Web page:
Department Environmental Microbiology

Consequences of environmental fluctuations on the spatial self-organization of microbial assemblages

The denitrification process is fundamental for the removal of nitrate in many different environments. The microbial communities involved in the process are inadvertently exposed to temporal fluctuations in their local environment (e.g., day/night cycles, seasonal cycles, and periodic rainfall events in unsaturated soils), and they have developed many strategies to survive and adapt to such fluctuations. These temporal fluctuations can have profound effects not only on individual cells, but also on interactions between different denitrifying cell-types. These effects, however, have not been widely investigated experimentally. Using two isogenic mutant strains of P. stutzeri A1501 that differ in their ability to reduce nitrate and nitrite, we constructed a nitrite cross-feeding model system based on the denitrification pathway. The two strains interact purely competitively for space and oxygen under aerobic conditions, but interact mutualistically via nitrite cross-feeding under anaerobic conditions.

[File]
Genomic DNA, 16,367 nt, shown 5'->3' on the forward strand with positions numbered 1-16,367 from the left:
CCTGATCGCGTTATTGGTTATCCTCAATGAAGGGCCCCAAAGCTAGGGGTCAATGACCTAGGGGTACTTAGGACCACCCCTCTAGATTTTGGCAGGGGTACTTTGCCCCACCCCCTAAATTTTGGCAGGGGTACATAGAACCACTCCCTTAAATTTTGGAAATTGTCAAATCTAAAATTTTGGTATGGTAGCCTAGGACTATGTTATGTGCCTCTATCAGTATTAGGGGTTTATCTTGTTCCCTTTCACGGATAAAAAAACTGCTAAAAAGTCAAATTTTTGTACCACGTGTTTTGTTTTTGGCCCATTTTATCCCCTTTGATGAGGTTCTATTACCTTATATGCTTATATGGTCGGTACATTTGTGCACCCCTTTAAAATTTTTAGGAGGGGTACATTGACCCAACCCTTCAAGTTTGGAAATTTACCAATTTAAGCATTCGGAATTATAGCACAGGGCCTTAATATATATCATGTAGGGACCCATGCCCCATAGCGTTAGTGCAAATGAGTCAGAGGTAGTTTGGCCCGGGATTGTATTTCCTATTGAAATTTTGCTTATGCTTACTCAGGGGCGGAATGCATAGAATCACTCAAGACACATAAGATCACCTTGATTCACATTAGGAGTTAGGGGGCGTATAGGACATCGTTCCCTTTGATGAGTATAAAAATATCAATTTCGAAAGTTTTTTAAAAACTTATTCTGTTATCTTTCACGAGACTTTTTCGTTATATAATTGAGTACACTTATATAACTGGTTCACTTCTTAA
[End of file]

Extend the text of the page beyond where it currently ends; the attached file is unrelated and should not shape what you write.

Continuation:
We use our model microbial system to investigate temporal fluctuations in oxygen availability, which may occur naturally in unsaturated soils during periodic rainfall events.  Our goal is to understand the consequences of the temporal fluctuations on the spatial self-organization of the microbial assemblage and the ability of the assemblage to maintain productivity over time.